Caesar Versus Pompey

Determining Rome’s Greatest General, Statesman & Nation-Builder

Stephen Dando-Collins
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Who was Rome’s greatest general, statesman, and nation-builder: Caesar or Pompey?

Few people have had as many words written about them down through the centuries as Julius Caesar — the brilliant general who made Queen Cleopatra of Egypt his mistress. He has captured the imagination of playwrights, historians, soldiers, and emperors.

Little has been written about his ally, son-in-law, and eventual enemy Pompey the Great, who crashed onto the Roman scene as a victorious twenty-three-year-old general and who, at the height of his career, was arguably more famous, more popular, and more successful than Caesar.

Caesar Versus Pompey tells the parallel life stories of Julius Caesar and Pompey the Great, as their lives and loves became intertwined and interdependent, as they grew from rivals to partners, then from joint rulers to warring foes. One strove to preserve the Roman Republic, the other destroyed it.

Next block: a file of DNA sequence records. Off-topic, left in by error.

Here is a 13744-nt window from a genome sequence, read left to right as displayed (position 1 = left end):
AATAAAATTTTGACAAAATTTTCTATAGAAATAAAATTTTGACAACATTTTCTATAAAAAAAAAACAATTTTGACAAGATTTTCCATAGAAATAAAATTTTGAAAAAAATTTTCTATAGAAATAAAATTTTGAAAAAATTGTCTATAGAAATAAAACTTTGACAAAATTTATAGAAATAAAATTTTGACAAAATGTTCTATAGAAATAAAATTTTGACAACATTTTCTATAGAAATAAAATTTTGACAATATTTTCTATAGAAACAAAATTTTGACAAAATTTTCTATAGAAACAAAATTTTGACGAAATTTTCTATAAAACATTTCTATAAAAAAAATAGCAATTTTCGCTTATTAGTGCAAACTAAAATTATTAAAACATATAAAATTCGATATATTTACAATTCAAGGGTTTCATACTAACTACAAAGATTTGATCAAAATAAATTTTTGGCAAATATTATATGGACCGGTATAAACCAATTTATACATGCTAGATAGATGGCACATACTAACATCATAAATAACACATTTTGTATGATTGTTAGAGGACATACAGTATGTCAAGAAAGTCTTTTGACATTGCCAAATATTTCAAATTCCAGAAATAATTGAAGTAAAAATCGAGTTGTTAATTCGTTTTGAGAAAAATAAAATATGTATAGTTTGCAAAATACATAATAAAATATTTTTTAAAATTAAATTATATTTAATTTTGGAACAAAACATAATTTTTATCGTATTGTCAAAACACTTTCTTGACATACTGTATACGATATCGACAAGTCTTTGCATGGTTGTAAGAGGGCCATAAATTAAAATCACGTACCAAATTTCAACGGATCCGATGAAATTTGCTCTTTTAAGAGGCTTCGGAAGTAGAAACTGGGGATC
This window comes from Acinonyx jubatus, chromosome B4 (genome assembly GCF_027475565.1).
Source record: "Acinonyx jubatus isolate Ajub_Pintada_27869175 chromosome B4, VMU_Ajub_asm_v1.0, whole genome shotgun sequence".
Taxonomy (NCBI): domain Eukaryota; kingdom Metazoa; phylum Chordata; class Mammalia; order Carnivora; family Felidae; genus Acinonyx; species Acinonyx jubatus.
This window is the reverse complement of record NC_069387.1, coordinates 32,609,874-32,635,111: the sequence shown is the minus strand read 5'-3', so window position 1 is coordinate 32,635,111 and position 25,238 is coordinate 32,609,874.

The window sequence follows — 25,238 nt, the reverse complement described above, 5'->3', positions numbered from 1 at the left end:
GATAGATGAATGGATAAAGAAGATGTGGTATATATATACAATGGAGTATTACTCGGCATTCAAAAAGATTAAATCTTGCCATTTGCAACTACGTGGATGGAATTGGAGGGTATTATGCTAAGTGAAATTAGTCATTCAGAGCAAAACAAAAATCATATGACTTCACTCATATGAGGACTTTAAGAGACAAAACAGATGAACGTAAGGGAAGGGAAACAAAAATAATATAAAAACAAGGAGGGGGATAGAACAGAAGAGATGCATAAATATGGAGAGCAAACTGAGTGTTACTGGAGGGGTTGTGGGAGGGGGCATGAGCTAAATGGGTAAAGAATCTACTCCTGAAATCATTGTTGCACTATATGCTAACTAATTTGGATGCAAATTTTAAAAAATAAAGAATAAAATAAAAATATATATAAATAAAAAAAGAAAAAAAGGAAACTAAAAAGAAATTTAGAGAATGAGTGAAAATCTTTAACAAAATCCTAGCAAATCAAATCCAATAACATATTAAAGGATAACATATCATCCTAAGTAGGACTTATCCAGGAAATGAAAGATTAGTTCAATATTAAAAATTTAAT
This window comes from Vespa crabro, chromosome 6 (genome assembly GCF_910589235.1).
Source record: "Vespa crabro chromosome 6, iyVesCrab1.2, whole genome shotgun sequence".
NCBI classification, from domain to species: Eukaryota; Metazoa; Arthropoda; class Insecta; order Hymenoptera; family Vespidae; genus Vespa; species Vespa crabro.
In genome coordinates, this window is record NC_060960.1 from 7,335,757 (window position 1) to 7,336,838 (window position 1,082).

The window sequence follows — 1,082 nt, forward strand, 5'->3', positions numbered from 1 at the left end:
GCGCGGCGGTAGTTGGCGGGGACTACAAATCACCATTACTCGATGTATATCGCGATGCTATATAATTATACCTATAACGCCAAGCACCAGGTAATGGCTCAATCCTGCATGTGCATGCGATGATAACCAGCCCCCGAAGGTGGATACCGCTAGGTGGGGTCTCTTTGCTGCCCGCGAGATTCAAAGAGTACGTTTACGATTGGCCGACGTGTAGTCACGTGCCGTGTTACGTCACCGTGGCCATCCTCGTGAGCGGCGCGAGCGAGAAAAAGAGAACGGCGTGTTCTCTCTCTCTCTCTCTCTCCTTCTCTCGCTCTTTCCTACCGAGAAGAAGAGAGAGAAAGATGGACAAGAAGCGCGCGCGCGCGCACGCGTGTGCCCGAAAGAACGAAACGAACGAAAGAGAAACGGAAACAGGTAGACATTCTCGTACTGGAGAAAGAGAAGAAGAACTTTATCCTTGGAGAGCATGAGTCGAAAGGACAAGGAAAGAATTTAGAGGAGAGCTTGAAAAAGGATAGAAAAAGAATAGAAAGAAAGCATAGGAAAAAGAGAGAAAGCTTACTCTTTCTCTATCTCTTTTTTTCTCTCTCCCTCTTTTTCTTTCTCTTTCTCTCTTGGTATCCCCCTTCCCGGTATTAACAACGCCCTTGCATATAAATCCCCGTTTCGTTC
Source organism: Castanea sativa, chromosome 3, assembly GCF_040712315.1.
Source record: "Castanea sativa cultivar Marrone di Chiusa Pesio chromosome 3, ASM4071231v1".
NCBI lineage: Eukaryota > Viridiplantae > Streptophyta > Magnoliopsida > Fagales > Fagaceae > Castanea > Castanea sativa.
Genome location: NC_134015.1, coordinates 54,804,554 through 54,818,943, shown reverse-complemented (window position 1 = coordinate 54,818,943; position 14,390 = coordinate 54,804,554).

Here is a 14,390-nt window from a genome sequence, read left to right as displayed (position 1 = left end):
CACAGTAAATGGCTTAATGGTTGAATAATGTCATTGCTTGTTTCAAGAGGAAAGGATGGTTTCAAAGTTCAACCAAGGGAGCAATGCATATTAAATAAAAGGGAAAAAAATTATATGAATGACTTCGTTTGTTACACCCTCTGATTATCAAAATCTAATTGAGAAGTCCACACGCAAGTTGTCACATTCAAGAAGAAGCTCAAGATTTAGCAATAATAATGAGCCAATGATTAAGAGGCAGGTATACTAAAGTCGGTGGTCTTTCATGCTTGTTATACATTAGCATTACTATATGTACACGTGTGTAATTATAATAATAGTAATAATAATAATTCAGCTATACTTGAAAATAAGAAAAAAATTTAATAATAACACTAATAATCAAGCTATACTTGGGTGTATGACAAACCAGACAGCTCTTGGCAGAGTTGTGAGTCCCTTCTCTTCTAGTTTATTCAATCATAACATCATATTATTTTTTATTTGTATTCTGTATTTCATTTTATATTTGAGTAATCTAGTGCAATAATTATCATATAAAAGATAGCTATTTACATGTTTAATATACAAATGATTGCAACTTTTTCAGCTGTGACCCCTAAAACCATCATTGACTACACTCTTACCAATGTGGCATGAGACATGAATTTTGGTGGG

Contributor Bio

Stephen Dando-Collins is the multi-award-winning author of forty-eight books, including biographies and nonfiction works on ancient Rome, Greece, and Persia, as well as American, British, French, and Australian history including World War I and World War II. These works focus on military history, with Stephen considered an authority on the legions of imperial Rome. He has also written several successful novels and children’s novels. His books are widely published in the US, UK, Canada, Australia, and New Zealand, and they appear in translation in Spain, Italy, Poland, the Netherlands, Albania, Russia, Korea, and Latin America.